27-01-2018

After a 23% start, iron ore cargo growth at major ports turns flat in Dec

Growth in iron ore cargo volumes shipped through major ports including the intermediate steel product pellets, narrowed sharply to 1.36 per cent at the end of December 2017. Total iron cargo in April-December 2017 stood at 33.4 million tonnes, almost flat compared to 33.01 million tonnes in the same period of FY17. This is a departure from the trend observed in April-September of FY17. Till September, iron ore traffic was the key driver at major loading ports such as Paradip, Visakhapatnam and Mormugao. Growth in iron ore shipments, inclusive of pellets through major ports was 23 per cent. Major beneficiaries from the spike in iron ore cargo were the ports of Paradip, Kandla, New Mormugao and New Mangalore. As exports of iron ore, especially from major producing states like Odisha were on an uptrend, this strengthened cargo growth. Besides exports, domestic movement of iron ore from ports to the hinterland also got a fillip due to buoyant demand for the commodity. However, since then the iron cargo trend is reversing. A mining industry source said, exports from Goa are lacklustre as demand from China for low grade iron ore has waned. As China cracks down on its industries to tackle heightened pollution, steel industries there have been more inclined to source higher grade iron ore. The downtrend is amply reflected in Mormugao’s cargo numbers, especially iron ore during April-December.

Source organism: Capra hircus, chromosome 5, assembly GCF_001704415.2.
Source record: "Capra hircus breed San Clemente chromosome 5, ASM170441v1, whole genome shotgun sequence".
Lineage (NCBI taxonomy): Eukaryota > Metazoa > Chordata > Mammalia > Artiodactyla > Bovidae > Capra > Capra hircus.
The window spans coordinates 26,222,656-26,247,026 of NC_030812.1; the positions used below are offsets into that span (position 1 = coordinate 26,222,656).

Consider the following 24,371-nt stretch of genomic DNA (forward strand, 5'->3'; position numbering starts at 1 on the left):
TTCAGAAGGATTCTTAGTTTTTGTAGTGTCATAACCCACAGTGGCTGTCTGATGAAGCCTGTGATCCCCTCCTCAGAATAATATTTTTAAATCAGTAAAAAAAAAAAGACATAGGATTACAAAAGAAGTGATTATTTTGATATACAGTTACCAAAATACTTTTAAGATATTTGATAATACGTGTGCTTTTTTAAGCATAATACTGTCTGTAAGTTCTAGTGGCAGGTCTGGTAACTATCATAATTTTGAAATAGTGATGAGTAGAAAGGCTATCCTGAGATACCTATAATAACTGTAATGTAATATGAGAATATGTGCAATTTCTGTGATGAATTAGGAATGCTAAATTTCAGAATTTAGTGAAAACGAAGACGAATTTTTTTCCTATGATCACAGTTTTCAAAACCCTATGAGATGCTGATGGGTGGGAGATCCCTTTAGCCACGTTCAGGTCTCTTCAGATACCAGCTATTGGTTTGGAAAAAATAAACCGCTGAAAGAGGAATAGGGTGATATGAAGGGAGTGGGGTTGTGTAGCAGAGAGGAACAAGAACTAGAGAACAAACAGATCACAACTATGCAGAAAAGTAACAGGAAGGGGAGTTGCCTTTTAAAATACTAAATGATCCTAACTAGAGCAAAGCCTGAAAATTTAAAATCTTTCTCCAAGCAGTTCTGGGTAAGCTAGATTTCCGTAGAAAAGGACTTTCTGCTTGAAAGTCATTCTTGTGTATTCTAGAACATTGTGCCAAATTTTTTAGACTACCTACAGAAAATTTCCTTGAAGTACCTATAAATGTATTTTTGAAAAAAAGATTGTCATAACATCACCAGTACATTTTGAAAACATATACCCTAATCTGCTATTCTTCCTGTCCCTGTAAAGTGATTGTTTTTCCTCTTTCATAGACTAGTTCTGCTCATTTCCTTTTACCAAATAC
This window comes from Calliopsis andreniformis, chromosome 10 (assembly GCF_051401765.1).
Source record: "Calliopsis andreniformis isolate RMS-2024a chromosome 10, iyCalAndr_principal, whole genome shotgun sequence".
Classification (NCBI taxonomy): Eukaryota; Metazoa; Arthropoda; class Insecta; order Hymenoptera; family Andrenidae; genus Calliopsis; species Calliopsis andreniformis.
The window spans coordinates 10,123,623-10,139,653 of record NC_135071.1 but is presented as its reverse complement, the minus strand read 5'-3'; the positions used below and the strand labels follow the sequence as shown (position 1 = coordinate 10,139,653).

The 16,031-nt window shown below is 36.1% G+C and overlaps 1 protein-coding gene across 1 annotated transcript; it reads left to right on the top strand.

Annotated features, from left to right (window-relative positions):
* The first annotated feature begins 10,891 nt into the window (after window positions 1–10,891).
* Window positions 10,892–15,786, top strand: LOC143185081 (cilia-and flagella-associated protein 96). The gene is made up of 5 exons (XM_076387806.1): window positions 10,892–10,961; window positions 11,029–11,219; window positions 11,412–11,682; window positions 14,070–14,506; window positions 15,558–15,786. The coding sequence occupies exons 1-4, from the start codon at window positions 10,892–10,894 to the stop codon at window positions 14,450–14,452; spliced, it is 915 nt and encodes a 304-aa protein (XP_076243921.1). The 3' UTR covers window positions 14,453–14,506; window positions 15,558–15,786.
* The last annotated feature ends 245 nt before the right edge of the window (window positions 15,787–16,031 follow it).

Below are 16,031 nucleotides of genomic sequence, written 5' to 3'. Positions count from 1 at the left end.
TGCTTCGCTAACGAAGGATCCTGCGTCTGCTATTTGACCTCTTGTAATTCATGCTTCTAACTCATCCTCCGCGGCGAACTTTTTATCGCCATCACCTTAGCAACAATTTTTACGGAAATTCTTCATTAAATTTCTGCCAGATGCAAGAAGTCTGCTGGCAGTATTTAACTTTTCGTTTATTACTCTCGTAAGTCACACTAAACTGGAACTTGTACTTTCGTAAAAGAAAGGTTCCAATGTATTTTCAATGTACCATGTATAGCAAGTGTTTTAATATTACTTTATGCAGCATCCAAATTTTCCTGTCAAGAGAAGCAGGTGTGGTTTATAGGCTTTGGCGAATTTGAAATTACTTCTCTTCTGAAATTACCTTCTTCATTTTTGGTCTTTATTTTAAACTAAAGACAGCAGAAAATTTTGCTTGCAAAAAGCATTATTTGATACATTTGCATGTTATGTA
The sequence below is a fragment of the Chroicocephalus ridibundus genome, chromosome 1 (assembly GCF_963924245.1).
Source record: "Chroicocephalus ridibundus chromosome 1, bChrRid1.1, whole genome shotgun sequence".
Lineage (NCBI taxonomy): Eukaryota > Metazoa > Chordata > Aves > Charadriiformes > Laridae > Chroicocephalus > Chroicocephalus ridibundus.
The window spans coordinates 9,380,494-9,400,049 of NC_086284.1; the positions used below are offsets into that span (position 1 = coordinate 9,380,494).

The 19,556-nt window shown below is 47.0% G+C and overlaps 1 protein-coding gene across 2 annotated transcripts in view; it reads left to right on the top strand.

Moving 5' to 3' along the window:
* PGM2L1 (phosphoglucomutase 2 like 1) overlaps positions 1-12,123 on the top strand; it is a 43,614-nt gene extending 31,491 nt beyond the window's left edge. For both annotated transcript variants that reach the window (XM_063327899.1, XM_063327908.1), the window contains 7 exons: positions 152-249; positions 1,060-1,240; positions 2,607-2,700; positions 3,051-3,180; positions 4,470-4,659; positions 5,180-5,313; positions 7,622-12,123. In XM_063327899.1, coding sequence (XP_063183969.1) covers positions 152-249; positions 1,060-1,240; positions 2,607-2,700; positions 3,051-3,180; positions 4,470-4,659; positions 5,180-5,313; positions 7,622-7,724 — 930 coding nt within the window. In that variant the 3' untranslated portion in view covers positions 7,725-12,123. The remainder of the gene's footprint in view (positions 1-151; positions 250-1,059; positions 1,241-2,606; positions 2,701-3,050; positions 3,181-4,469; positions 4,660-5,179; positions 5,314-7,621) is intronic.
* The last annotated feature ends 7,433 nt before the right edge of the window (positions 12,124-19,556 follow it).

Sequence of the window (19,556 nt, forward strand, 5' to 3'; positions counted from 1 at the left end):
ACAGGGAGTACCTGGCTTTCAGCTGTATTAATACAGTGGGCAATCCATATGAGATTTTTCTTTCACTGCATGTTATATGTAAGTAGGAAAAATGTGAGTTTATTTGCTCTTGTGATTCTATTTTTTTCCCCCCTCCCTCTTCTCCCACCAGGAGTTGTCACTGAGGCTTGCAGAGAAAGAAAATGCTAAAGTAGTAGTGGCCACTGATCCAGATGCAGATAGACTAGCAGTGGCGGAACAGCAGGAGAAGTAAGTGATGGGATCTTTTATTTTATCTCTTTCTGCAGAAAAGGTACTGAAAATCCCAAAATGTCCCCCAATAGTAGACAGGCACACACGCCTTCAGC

During this period, iron ore traffic crashed 38 per cent to 5.7 million tonnes from 9.3 million tonnes in the year-ago period, according to data by the Indian Ports’ Association. The share of iron ore to the port’s total cargo is more than 30 per cent. Mormugao port ships mostly low grade ore (ferrous content below 58 per cent) produced by Goa’s mines. The government has waived off export duty for this low grade ore which hardly has any domestic demand. For New Mangalore port too, iron ore traffic was flat. Iron ore cargo for other key loading ports like Kolkata, Visakhaptnam and Paradip was positive for the period. FY17 had proven to be a major comeback year for iron ore as the commodity surged 163 per cent in volumes shipped by major ports. It was largely on the strength of iron ore traffic that Mormugao port registered the highest growth of 59.7 per cent among all major ports in FY17. Waiver of 30 per cent export duty on low grade iron ore fines and lumps (with iron content less than 62 per cent) chiefly from Goa buoyed export bound iron ore cargo from the port. The ports on the eastern sector- Paradip and Visakhapatnam were the other big gainers from revival in iron ore cargo. The outlook for iron ore movement, both exports and hinterland bound traffic is depressing for the January-March period. Closure of seven working mines in Odisha with a combined annual capacity of 20 million tonnes will hurt traffic. Also, according to projections by Federation of Indian Mineral Industries (Fimi), exports are expected to be slower compared to last fiscal as higher grade iron ore (ferrous content above 58 per cent) is still taxed at 30 per cent.

Source: Business Standard

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